Characteristics of precipitable water over Peninsular Malaysia from satellite and in situ data

  • Author(s): Makama Ezekiel Kaura and Lim Hwee San
  • DOI: 10.3319/TAO.2017.05.21.01
  • Keywords: Layered precipitable water, Total precipitable water, Satellite and radiosonde data
  • Comparison between satellite and radiosonde precipitable wate
  • Estimation of precipitable water from radiosonde derived meteorological variables
  • Regional and temporal variations of precipitable water over Peninsular Malaysia
Abstract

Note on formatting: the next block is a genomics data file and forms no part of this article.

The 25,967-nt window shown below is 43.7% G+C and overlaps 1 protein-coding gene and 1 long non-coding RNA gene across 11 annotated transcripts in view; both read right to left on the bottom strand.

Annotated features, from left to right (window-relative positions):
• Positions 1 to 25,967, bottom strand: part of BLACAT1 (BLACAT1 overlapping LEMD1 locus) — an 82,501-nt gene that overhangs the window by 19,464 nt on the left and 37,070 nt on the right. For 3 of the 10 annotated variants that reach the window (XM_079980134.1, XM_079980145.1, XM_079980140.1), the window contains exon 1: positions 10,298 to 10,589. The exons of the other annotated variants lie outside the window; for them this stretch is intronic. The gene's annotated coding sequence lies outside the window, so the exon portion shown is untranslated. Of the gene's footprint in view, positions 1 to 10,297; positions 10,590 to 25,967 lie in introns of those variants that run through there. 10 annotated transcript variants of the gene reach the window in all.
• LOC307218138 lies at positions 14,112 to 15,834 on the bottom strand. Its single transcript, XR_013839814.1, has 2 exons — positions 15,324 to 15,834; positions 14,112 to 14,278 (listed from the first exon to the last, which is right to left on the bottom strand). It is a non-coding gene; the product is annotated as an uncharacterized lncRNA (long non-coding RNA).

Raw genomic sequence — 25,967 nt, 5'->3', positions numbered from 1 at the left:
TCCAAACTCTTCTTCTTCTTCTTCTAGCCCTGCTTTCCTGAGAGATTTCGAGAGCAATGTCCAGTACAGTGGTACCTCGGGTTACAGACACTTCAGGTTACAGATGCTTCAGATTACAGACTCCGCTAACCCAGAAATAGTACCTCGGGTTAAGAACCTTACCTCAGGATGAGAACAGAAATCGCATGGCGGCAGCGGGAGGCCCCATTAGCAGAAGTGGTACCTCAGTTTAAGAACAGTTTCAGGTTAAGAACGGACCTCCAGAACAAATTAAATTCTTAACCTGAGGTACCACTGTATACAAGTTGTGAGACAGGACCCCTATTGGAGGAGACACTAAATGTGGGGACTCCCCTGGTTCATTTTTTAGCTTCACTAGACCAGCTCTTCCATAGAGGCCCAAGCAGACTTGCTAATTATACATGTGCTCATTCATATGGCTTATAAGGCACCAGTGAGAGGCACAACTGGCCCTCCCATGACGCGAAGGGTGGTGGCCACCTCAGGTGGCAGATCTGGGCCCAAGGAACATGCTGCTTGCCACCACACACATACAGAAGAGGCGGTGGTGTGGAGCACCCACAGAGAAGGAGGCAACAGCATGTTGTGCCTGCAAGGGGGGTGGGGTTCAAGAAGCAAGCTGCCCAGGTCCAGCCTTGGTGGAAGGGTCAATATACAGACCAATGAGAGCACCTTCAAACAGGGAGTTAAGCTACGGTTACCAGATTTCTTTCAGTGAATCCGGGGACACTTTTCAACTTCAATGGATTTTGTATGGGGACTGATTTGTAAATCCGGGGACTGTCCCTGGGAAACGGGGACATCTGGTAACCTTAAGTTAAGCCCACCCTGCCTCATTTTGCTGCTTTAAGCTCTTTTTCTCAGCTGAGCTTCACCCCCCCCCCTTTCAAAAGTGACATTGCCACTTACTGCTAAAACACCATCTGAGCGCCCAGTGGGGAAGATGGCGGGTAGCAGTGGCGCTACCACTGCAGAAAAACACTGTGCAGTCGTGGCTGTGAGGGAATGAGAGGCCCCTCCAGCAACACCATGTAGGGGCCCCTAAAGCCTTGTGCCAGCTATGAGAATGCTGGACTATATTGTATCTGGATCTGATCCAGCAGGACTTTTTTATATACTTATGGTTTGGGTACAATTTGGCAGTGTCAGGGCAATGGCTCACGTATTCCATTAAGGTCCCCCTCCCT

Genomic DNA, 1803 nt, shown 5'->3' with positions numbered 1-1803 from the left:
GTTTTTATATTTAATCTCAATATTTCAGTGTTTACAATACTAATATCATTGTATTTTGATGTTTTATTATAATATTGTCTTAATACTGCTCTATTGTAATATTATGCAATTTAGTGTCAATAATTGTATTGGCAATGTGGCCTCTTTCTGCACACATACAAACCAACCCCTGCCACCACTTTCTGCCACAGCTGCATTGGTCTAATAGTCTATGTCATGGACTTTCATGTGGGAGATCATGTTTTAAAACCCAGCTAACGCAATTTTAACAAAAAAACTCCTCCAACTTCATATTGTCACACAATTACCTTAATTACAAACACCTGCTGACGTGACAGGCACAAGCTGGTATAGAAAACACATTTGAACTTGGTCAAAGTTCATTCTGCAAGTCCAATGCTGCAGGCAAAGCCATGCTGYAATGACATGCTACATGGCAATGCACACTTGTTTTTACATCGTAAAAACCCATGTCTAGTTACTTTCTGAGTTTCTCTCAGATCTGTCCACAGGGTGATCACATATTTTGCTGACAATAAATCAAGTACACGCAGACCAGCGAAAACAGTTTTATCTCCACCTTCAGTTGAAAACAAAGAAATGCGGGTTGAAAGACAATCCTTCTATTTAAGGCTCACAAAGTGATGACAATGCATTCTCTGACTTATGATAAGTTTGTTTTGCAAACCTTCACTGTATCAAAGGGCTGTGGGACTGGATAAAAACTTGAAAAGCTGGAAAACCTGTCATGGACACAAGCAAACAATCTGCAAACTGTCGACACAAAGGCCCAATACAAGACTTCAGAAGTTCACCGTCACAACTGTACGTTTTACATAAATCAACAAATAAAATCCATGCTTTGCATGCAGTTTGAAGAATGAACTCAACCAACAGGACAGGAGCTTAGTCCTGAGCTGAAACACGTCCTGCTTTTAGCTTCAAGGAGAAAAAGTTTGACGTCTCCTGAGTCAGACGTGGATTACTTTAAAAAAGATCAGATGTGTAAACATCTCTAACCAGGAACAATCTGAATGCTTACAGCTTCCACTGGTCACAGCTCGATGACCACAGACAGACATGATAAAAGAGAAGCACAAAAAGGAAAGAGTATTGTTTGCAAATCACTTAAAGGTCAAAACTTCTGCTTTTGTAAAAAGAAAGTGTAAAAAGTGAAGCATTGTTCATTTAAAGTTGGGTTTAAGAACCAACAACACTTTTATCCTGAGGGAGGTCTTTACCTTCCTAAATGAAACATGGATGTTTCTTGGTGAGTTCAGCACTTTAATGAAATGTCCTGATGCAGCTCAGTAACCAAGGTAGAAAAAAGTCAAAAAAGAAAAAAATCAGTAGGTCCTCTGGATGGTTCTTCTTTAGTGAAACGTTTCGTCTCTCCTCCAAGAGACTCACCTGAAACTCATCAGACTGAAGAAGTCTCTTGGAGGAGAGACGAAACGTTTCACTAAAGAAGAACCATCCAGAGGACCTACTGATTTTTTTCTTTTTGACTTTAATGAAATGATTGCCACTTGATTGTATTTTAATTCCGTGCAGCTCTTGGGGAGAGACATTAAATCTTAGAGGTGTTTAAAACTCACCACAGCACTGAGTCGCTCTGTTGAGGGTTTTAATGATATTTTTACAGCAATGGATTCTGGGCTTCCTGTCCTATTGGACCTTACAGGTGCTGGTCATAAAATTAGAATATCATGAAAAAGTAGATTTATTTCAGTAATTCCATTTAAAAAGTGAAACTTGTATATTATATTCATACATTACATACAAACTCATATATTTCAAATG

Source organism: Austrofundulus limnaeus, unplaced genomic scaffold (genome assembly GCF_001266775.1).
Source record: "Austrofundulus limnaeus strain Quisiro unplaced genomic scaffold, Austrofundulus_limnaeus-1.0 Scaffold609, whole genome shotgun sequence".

Variations as well as distribution patterns of total precipitable water vapour (WST) and layered precipitable water vapour (W) over Peninsular Malaysia using data retrieved and archived by the Satellite Application Facilities on Climate Modelling (CM SAF), Deutscher Wetterdienst, Germany, for the period 2001 - 2011 are analy­sed using simple regression method. The lower and middle layers of W are observed to exhibit bimodal annual oscillations, which are in phase with WST at all the climatic regions, with a pair of minima and maxima in each case. The primary and secondary minima occur in February and August, while their maxima counterparts are noticed around November and May/June respectively. These oscillations are synchronous to the movement of the prevailing monsoons. The satellite and radiosonde products are compared at the seasonal scale and the results show good agreement, with correlation coefficients between 0.60 - 0.98 and mean bias range of -0.60 - 0.59 kg m-2 throughout the study area. Also at the seasonal scale WST and W exhibit significant agreement at all the stations for which radiosonde records were available. The difference between W, from the two sources of measurements are relatively uniform, irrespective of the satellite value, at all the layers and to a large extend, throughout the period of the year. While the satellite precipitable water is greater than its radiosonde counterpart at the middle and upper layers, the reverse is, however, the case for the lower layer in all the climatic regions. These differences are more as a result of instrumentation than the variability of the atmosphere.

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